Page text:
A Dutch potter's journey from Israel to PoCo

Ronald Boersen’s career has taken him around the world.

Ronald Boersen’s career has taken him around the world.

But the profession he started in isn’t the one he’s honing now.

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A native of the Netherlands, Boersen trained as a professional violist.

At 30, he married and moved his practice to Israel where he became a sound artist and composer for galleries and special events as well as a sound engineer at the University of Haifa.

A freelancer, Boersen got burned out dealing with deadlines and soon found himself in a pottery studio to relax.

“I walked in and I never left,” he said of his experience seven years ago.

Last year, his spouse won a two-year contract with Simon Fraser University for math education and, within three months, the pair was on a plane to Canada — a country Boersen always admired.

The couple made Port Coquitlam their home and, for the past 2.5 months, Boersen has called a small space in The Outlet, in the Leigh Square Community Arts Village, his sanctuary for half the week.

That’s because in January, Boersen was named the city’s artist-in-residence, a title he’ll have until March 31.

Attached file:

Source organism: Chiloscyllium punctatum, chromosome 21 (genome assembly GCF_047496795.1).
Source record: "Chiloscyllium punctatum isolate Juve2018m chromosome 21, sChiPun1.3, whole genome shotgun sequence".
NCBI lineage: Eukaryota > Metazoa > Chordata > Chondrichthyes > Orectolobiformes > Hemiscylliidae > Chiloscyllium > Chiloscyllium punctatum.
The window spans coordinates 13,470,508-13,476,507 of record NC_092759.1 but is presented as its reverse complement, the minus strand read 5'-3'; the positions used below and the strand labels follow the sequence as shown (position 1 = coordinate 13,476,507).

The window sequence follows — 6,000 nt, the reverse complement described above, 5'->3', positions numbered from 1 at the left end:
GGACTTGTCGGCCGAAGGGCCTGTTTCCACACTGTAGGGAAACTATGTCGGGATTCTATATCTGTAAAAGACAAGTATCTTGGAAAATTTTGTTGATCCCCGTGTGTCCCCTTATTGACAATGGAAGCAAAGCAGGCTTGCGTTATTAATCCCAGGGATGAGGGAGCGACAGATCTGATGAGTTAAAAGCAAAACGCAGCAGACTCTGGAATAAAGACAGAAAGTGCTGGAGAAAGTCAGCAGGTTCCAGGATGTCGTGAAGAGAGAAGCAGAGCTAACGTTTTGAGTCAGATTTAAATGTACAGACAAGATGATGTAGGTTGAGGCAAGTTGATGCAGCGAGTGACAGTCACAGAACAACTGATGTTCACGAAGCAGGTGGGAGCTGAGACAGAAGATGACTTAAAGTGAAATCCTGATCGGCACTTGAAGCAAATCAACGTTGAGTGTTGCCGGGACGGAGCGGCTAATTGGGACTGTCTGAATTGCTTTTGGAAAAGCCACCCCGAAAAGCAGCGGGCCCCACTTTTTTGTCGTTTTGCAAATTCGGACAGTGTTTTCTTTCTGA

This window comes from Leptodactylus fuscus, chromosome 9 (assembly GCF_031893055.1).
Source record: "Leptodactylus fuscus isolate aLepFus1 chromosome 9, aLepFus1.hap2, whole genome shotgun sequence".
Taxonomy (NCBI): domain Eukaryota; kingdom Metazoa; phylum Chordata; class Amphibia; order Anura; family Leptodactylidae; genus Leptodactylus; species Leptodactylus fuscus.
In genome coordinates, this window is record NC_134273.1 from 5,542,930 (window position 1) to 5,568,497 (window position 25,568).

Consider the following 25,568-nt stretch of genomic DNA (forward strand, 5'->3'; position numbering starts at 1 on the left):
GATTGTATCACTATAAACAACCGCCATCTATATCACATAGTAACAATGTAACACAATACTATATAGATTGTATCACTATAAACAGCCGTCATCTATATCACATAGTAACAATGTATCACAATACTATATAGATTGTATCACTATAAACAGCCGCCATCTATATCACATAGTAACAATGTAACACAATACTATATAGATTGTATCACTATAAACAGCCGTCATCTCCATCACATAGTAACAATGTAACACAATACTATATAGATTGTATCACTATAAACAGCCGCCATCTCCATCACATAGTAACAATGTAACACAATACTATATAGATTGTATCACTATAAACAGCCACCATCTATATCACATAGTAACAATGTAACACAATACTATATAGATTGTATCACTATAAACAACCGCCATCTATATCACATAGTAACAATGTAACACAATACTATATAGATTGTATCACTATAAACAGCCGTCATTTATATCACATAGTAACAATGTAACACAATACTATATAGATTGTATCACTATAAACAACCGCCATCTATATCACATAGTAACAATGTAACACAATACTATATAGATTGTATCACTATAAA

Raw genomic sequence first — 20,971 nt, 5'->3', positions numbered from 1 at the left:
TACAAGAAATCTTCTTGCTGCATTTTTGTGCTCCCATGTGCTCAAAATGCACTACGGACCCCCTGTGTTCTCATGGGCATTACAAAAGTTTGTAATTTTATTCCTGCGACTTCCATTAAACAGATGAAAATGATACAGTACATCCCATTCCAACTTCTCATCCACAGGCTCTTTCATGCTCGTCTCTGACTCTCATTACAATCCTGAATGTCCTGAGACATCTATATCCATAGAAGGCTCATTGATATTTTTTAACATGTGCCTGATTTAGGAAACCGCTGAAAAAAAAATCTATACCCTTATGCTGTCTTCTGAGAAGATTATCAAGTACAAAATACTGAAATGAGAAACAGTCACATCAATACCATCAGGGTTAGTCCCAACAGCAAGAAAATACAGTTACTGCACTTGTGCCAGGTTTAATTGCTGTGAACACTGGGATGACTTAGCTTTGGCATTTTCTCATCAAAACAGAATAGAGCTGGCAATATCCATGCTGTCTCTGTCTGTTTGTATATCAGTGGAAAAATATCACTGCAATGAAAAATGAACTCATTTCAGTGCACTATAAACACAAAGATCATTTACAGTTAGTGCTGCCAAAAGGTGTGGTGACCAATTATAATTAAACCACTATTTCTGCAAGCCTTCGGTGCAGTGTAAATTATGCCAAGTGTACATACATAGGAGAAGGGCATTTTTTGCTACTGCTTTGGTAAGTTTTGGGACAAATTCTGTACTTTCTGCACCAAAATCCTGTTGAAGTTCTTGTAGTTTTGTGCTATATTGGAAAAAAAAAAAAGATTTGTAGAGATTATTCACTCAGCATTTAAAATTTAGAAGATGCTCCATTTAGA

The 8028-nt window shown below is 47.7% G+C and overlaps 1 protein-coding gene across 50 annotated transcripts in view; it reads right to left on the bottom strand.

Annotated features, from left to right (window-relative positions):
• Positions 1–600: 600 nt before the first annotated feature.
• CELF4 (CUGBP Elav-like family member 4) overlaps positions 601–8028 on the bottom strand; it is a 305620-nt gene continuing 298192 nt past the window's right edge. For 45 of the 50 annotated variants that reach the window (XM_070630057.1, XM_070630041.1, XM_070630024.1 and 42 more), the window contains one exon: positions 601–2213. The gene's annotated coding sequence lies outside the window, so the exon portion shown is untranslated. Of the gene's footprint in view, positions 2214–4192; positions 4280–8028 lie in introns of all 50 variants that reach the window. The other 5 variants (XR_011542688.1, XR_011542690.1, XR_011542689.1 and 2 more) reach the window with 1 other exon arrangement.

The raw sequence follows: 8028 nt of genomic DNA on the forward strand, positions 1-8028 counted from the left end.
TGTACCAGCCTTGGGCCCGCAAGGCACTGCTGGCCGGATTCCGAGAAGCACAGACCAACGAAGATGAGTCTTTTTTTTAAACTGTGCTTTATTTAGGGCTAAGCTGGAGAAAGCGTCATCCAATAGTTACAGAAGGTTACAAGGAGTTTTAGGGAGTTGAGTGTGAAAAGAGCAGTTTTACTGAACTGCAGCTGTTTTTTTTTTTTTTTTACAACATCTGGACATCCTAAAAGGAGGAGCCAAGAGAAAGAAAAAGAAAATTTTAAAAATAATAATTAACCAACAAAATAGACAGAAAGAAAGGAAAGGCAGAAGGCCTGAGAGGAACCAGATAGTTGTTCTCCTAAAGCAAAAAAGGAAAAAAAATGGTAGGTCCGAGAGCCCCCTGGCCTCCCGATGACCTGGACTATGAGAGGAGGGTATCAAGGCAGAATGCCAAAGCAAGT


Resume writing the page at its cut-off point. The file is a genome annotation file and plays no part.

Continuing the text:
The gig has been an eye opener, he told The Tri-City News last week, saying, “I’ve never produced so much pottery in my life. The energy of this place, the people who walk in to talk to me, the view from my window… there’s been a real connection.”

During his term, Boersen has opened the street-front room during his working hours (Wednesdays and Fridays from noon to 6 p.m., and Thursdays from noon to 3 p.m.) and has hosted live demonstrations (his last public showing is Friday, March 23) employing his wheel and slab roller.

And last Thursday, the ceramic potter was the guest speaker at the city’s cultural roundtable, a monthly gathering of artists who meet to network and hear how to advance their business or group;

Boersen focused his talk on the Japanese and Korean potters who have influenced his craft.

Boersen’s bounty of work since mid-January is evident around Leigh Square: His 150 or so pieces — oil bottles, ring bowls, sushi plates, honey pots, vessels and tree bark mugs, for example — are showcased in The Outlet and, next door, at the Gathering Place until the end of April, in an exhibit aptly titled flow in transitions: between 3 worlds.

It opened March 2.

The objects, with their dream-like designs to resemble local rivers and peaked tops for mountains, are his way to say thank you to the PoCo community.

His artist’s residency “has been so very rewarding,” he said. “I’ve been able to meet people and connect with the landscape around me…. My hope is that people will be able to look up and see the nature that surrounds them, too, and appreciate the beauty that we live in.”

jcleugh@tricitynews.com
 

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